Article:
The heart is one of the essential organs in our body because it is the source of blood circulation and blood pressure. Healthy blood flow and pressure are crucial for a strong and healthy heart. As we age, our risk for heart disease increases, as well as other risk factors like high blood pressure and cholesterol, smoking, and diabetes.
What is the heart?
In the center of the chest is a muscular organ called the heart. Your fist would be approximately the correct size. The seat performs many functions, but its primary function is to pump blood throughout the body, which consists of red blood cells, white blood cells, and platelets.
Red blood cells transport oxygen to parts of the body that need it, while white blood cells fight infection, and platelets help blood clot when a cut or wound occurs. Every second, the heart beats about 100,000 times. When the heart contracts, blood flows through vessels, supplying the body with nutrients and oxygen.
When the heart relaxes, the blood flows back to the heart. The core functions like a pump, so if there is reduced or poor blood flow, organs like the brain, kidney, and liver are less likely to receive the nutrients they need.
Diet to promote heart health
Many factors, including genetics, family history, and lifestyle factors like diet, exercise, and stress management, influence heart health. The healthiest diet for your heart is one that is low in saturated fat, high in fiber, low in cholesterol, and rich in plant-based foods.
Here are some heart-healthy diet suggestions:
- Follow a Mediterranean-style diet. It’s been found to have a positive effect on heart health. This diet is high in fiber, low in saturated fats, and rich in plant-based foods, like fruits and vegetables.
- Cut down on red meat. Eat more fish, nuts, beans, and legumes. Red meat is high in saturated fat, cholesterol, and iron.
- Limit your intake of processed foods. Stay away from sugary drinks and high-fat snacks like chips and cookies.
- Drink plenty of water.
Vitamin D and calcium
Vitamin D is crucial for heart health. This vitamin is produced when your skin is exposed to the sun. Vitamin D is also found in food, such as eggs, cheese, and fish. It helps maintain healthy bones and muscles, and it may reduce the risk of heart disease.
Studies have shown people with low levels of vitamin D are at higher risk for heart disease. It’s recommended that adults get 600 IU of vitamin D daily. Luckily, it’s straightforward to increase your intake of this vital vitamin.
You can get it through foods, supplements, and even just a few minutes of sun a week will do the trick. You can also get vitamin D in fortified foods like milk, yogurt, and cereal. One cup of milk or yogurt will give you about 100 IU of vitamin D.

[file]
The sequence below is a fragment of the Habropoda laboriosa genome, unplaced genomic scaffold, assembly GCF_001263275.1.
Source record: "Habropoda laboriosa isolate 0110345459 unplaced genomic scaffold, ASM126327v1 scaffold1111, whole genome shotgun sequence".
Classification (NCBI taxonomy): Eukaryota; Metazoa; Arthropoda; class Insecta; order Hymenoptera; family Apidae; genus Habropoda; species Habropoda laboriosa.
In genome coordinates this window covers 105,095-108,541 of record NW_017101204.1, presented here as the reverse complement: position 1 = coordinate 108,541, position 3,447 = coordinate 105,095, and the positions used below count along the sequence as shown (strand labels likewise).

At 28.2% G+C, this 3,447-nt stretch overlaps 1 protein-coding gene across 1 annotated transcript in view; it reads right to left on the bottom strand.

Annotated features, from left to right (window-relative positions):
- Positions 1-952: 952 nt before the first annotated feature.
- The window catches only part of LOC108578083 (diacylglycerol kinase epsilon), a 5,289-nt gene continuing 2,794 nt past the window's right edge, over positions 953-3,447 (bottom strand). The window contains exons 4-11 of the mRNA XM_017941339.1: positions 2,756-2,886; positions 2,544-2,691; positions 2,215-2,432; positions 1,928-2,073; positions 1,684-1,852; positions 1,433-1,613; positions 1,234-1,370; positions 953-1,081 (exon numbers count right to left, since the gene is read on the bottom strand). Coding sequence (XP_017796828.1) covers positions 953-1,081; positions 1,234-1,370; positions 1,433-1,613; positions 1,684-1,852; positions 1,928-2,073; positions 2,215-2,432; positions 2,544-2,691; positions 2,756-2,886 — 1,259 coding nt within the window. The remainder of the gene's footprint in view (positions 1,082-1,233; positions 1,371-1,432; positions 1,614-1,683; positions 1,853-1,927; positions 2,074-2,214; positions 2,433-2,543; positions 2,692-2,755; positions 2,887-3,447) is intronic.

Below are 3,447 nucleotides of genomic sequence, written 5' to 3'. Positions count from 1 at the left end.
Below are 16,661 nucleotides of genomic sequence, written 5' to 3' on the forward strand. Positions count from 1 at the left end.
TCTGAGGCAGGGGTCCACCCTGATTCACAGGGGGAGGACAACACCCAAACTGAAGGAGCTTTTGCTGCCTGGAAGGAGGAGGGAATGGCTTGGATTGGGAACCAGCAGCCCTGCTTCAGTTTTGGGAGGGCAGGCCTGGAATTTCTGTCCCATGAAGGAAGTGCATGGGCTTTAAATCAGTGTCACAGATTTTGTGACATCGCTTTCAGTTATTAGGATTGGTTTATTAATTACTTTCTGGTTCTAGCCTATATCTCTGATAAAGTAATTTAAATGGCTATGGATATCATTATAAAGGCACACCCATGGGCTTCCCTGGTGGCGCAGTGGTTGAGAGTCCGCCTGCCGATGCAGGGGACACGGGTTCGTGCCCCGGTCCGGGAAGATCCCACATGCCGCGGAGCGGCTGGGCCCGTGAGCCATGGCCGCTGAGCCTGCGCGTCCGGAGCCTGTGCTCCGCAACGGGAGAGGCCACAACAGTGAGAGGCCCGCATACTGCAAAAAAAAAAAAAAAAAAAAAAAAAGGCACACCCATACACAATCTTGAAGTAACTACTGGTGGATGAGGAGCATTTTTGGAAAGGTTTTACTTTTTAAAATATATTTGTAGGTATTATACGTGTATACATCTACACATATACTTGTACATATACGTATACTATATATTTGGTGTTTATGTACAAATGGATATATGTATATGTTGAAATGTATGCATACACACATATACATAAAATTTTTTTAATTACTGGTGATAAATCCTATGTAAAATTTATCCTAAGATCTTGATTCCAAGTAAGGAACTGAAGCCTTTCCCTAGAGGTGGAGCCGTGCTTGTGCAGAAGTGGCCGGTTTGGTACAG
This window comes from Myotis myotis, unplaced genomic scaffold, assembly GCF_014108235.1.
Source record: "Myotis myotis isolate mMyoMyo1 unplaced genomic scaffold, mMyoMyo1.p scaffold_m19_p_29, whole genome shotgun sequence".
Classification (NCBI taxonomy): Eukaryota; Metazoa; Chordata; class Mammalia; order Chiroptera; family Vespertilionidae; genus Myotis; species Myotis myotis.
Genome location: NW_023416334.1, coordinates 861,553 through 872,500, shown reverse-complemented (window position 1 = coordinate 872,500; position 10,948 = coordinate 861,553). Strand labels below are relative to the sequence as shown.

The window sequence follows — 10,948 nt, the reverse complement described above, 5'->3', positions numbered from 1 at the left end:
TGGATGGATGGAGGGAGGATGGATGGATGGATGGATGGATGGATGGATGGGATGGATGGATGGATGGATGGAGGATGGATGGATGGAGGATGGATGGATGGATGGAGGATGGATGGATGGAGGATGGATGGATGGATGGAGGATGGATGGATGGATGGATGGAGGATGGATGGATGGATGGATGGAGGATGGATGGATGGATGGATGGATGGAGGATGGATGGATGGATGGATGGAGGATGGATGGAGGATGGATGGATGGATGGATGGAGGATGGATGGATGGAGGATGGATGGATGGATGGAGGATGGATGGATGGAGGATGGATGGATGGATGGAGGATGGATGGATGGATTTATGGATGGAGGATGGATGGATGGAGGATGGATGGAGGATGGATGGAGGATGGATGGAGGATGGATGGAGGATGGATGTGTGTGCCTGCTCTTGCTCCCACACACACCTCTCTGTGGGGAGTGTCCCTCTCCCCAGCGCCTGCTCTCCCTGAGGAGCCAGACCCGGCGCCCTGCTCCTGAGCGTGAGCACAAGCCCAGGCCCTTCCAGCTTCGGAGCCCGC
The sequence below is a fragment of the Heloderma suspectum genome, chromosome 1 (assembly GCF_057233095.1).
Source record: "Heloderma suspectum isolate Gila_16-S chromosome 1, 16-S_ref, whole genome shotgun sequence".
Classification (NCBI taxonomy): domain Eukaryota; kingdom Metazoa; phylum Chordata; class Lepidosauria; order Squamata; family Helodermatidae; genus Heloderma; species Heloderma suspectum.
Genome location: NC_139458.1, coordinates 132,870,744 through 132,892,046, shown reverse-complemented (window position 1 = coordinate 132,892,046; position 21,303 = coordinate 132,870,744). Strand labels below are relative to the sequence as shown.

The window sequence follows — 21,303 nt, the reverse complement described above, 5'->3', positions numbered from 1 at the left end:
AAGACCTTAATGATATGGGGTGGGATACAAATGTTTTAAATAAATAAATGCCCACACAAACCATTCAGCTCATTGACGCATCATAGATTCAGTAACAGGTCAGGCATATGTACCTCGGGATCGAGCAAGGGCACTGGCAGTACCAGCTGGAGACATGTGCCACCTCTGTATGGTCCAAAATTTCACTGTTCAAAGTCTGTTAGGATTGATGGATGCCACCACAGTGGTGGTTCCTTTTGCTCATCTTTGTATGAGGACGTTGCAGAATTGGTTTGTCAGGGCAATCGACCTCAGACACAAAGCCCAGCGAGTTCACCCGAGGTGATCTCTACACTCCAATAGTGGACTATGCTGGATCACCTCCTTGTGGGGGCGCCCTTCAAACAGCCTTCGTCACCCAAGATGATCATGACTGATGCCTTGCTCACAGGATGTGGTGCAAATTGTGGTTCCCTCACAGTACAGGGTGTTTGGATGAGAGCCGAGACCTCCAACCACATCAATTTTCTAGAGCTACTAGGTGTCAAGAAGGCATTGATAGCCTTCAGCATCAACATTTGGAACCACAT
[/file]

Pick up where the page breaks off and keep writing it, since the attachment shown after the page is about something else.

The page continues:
Fish oil and omega-3s
Fish oil is one of the essential nutrients for heart health. It is an excellent source of omega-3 fatty acids, which can help lower your risk for heart disease, lower blood pressure, and reduce triglyceride levels. The best heart-healthy fish oils come from cold-water fish, like salmon, mackerel, herring, sardines, and anchovies.
Furthermore, walnuts, flaxseed, and chia seeds contain omega-3 fatty acids. While most people get the omega-3s they need from a healthy diet, others may need a supplement.
Many different fish oil brands are available, with different flavors and forms. Some may also come in vegetarian capsules. Speak with your doctor or a nutritionist to find out which brand is best for you.
Vitamin B6 is a water-soluble vitamin that may help lower blood pressure. It may also reduce homocysteine levels, which are associated with an increased risk for heart disease.
Foods high in B6 are lentils, beans, spinach, carrots, and fortified cereal. B6 is also available in supplement form. It would help if you talked with your doctor before taking a B6 supplement.
Some people are more sensitive to B6 than others, which can cause serious side effects. People with kidney disease, diabetes, and a genetic disorder (MTHFR) shouldn’t take B6 supplements.
The leading cause of mortality worldwide is heart disease. Luckily, there are many things you can do to lower your risk for heart disease.
The pillars of good living are stress reduction, regular exercise, and a nutritious diet. Taking medicine and visiting your doctor for routine checkups are essential if you have hypertension or high cholesterol.